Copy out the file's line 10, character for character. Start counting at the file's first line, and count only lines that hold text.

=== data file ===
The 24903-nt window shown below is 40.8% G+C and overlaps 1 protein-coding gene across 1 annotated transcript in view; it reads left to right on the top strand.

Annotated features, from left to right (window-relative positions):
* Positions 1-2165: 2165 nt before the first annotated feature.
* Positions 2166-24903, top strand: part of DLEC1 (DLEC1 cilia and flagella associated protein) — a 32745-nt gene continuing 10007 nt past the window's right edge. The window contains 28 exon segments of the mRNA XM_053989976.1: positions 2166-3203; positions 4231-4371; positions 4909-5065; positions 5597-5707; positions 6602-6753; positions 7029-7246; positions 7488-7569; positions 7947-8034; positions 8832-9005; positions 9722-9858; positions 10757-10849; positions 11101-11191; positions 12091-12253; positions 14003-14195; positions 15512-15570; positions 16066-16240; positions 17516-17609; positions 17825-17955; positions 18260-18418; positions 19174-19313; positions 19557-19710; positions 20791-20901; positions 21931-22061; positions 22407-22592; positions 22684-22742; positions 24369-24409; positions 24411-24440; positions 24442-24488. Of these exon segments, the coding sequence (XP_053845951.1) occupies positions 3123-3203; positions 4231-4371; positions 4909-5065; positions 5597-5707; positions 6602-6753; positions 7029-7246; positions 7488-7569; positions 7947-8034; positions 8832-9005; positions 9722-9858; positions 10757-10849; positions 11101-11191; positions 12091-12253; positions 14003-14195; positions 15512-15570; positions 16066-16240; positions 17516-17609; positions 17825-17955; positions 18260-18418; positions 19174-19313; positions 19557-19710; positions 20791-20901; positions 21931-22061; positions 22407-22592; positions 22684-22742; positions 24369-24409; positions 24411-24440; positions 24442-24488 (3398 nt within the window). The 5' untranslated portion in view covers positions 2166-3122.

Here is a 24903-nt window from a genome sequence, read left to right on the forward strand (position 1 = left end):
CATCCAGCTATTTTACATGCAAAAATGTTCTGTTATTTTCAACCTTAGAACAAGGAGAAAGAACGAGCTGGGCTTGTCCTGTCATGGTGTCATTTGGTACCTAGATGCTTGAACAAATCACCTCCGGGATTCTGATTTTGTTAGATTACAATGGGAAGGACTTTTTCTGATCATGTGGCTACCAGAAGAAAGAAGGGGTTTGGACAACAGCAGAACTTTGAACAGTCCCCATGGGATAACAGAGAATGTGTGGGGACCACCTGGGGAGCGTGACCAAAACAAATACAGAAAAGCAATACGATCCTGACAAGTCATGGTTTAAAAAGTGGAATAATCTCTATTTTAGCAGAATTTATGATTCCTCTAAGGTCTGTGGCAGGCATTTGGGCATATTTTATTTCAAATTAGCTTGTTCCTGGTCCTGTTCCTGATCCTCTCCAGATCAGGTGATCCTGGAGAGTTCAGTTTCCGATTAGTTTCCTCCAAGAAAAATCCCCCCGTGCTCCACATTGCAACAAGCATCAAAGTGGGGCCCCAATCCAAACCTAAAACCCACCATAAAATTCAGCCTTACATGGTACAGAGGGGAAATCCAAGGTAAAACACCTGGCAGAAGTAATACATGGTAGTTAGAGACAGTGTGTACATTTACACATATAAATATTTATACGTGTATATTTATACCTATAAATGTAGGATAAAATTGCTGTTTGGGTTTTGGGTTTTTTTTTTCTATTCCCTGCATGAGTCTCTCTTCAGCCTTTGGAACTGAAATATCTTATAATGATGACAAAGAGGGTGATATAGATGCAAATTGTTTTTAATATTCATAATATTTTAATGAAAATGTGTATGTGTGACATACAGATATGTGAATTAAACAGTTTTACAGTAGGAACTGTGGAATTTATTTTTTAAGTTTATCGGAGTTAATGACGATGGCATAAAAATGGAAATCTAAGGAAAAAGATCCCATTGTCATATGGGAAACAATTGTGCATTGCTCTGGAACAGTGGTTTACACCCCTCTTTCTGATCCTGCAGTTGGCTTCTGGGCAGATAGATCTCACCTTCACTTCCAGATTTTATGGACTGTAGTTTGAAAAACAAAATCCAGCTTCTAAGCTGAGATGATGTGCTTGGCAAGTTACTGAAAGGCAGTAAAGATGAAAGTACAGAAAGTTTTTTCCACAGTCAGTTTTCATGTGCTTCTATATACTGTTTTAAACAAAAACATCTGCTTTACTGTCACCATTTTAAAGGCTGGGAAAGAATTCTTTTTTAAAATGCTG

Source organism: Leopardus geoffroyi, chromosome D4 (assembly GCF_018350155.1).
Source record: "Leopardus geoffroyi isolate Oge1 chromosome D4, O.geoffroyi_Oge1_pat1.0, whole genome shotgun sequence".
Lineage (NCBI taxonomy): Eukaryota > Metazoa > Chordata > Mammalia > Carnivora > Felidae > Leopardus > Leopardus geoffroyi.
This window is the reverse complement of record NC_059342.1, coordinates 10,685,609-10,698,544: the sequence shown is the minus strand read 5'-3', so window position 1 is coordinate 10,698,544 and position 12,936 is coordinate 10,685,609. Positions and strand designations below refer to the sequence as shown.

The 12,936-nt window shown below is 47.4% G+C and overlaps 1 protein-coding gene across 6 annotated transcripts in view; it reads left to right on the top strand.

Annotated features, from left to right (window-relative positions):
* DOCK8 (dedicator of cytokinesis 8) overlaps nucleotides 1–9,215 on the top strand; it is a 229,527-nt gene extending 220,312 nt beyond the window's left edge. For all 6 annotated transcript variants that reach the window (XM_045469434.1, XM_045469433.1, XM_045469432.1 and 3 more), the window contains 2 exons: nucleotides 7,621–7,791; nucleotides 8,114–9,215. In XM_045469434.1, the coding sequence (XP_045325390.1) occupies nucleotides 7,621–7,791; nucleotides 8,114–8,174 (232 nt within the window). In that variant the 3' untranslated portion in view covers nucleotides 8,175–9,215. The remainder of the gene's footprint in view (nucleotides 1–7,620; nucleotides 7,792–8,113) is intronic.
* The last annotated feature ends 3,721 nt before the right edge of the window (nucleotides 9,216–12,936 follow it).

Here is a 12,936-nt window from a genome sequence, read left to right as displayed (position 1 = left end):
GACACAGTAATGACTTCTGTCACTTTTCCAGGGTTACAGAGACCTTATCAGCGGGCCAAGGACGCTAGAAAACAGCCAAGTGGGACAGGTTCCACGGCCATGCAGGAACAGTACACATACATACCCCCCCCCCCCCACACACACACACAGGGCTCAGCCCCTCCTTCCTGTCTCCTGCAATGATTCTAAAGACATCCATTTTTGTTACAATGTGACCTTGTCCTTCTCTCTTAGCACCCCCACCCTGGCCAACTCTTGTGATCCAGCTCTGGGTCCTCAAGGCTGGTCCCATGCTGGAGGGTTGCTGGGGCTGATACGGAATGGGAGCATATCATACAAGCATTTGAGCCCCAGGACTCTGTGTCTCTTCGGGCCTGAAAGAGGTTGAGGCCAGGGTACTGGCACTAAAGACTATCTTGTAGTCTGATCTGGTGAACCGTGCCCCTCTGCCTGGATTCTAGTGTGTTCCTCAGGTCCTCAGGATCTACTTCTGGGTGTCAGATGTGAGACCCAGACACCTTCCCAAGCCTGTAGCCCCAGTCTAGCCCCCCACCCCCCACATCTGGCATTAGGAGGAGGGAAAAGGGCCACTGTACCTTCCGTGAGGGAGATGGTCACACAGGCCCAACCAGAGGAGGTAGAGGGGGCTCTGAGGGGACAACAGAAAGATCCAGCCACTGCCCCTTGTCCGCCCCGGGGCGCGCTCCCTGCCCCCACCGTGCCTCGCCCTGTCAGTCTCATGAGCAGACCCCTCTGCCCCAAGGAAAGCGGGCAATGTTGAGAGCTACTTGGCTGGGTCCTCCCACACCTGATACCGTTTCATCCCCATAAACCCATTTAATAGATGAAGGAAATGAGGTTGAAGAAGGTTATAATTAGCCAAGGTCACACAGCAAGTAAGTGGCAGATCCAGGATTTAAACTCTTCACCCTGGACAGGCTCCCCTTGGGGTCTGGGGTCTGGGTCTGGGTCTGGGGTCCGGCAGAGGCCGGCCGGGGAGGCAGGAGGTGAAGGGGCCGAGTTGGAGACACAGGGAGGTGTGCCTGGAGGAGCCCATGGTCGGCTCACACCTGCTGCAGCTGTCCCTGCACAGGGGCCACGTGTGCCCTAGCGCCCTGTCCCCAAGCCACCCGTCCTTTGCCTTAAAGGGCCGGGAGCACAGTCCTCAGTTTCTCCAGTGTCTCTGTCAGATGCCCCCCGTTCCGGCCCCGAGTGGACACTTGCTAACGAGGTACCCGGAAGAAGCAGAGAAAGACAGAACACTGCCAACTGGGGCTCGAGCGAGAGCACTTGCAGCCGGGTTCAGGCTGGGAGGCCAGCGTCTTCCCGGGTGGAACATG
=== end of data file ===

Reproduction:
This window is the reverse complement of record NC_059342.1, coordinates 10,685,609-10,698,544: the sequence shown is the minus strand read 5'-3', so window position 1 is coordinate 10,698,544 and position 12,936 is coordinate 10,685,609. Positions and strand designations below refer to the sequence as shown.